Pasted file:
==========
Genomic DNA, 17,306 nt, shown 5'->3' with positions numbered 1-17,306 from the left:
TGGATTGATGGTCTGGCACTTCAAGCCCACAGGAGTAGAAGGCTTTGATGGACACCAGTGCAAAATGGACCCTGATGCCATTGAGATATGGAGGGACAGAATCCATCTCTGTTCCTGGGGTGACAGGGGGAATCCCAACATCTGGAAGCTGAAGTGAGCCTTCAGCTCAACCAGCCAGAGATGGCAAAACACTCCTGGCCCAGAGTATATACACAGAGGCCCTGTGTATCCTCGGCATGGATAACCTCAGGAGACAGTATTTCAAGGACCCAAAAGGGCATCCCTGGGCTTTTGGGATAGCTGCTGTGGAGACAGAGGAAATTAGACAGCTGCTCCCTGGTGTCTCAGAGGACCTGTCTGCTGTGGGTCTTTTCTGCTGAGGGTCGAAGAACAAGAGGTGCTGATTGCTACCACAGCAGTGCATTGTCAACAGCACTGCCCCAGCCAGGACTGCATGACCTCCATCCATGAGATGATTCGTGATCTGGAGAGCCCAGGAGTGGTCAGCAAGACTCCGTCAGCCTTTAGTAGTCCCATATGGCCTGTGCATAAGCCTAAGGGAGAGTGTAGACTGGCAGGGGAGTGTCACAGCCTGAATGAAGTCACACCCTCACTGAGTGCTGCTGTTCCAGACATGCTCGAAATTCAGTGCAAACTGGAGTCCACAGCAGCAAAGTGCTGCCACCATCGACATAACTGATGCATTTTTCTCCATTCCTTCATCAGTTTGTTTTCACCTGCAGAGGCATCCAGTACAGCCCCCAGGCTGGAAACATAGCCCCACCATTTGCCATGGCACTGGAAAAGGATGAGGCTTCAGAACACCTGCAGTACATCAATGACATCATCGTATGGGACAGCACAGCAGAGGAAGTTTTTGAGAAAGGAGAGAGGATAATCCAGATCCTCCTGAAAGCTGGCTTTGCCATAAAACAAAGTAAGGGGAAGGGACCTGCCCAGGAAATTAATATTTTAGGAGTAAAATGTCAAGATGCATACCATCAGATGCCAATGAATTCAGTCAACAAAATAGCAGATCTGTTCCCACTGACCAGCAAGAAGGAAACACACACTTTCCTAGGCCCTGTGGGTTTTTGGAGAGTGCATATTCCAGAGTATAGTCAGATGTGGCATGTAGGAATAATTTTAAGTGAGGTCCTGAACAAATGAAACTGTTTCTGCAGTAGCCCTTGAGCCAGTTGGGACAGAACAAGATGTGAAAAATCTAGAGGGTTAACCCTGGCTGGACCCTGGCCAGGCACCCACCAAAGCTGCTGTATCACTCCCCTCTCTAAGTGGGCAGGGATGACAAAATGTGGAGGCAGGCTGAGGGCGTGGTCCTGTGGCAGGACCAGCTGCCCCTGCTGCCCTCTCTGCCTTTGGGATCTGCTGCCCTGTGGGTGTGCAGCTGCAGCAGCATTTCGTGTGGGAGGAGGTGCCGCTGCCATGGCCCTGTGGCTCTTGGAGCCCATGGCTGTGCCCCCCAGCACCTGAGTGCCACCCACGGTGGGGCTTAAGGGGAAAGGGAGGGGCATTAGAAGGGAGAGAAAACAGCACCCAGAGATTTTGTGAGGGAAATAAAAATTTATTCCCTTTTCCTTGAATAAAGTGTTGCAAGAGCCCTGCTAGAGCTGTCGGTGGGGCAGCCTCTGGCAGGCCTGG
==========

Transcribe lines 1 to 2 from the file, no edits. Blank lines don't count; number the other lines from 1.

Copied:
Genomic DNA, 17,306 nt, shown 5'->3' with positions numbered 1-17,306 from the left:
TGGATTGATGGTCTGGCACTTCAAGCCCACAGGAGTAGAAGGCTTTGATGGACACCAGTGCAAAATGGACCCTGATGCCATTGAGATATGGAGGGACAGAATCCATCTCTGTTCCTGGGGTGACAGGGGGAATCCCAACATCTGGAAGCTGAAGTGAGCCTTCAGCTCAACCAGCCAGAGATGGCAAAACACTCCTGGCCCAGAGTATATACACAGAGGCCCTGTGTATCCTCGGCATGGATAACCTCAGGAGACAGTATTTCAAGGACCCAAAAGGGCATCCCTGGGCTTTTGGGATAGCTGCTGTGGAGACAGAGGAAATTAGACAGCTGCTCCCTGGTGTCTCAGAGGACCTGTCTGCTGTGGGTCTTTTCTGCTGAGGGTCGAAGAACAAGAGGTGCTGATTGCTACCACAGCAGTGCATTGTCAACAGCACTGCCCCAGCCAGGACTGCATGACCTCCATCCATGAGATGATTCGTGATCTGGAGAGCCCAGGAGTGGTCAGCAAGACTCCGTCAGCCTTTAGTAGTCCCATATGGCCTGTGCATAAGCCTAAGGGAGAGTGTAGACTGGCAGGGGAGTGTCACAGCCTGAATGAAGTCACACCCTCACTGAGTGCTGCTGTTCCAGACATGCTCGAAATTCAGTGCAAACTGGAGTCCACAGCAGCAAAGTGCTGCCACCATCGACATAACTGATGCATTTTTCTCCATTCCTTCATCAGTTTGTTTTCACCTGCAGAGGCATCCAGTACAGCCCCCAGGCTGGAAACATAGCCCCACCATTTGCCATGGCACTGGAAAAGGATGAGGCTTCAGAACACCTGCAGTACATCAATGACATCATCGTATGGGACAGCACAGCAGAGGAAGTTTTTGAGAAAGGAGAGAGGATAATCCAGATCCTCCTGAAAGCTGGCTTTGCCATAAAACAAAGTAAGGGGAAGGGACCTGCCCAGGAAATTAATATTTTAGGAGTAAAATGTCAAGATGCATACCATCAGATGCCAATGAATTCAGTCAACAAAATAGCAGATCTGTTCCCACTGACCAGCAAGAAGGAAACACACACTTTCCTAGGCCCTGTGGGTTTTTGGAGAGTGCATATTCCAGAGTATAGTCAGATGTGGCATGTAGGAATAATTTTAAGTGAGGTCCTGAACAAATGAAACTGTTTCTGCAGTAGCCCTTGAGCCAGTTGGGACAGAACAAGATGTGAAAAATCTAGAGGGTTAACCCTGGCTGGACCCTGGCCAGGCACCCACCAAAGCTGCTGTATCACTCCCCTCTCTAAGTGGGCAGGGATGACAAAATGTGGAGGCAGGCTGAGGGCGTGGTCCTGTGGCAGGACCAGCTGCCCCTGCTGCCCTCTCTGCCTTTGGGATCTGCTGCCCTGTGGGTGTGCAGCTGCAGCAGCATTTCGTGTGGGAGGAGGTGCCGCTGCCATGGCCCTGTGGCTCTTGGAGCCCATGGCTGTGCCCCCCAGCACCTGAGTGCCACCCACGGTGGGGCTTAAGGGGAAAGGGAGGGGCATTAGAAGGGAGAGAAAACAGCACCCAGAGATTTTGTGAGGGAAATAAAAATTTATTCCCTTTTCCTTGAATAAAGTGTTGCAAGAGCCCTGCTAGAGCTGTCGGTGGGGCAGCCTCTGGCAGGCCTGG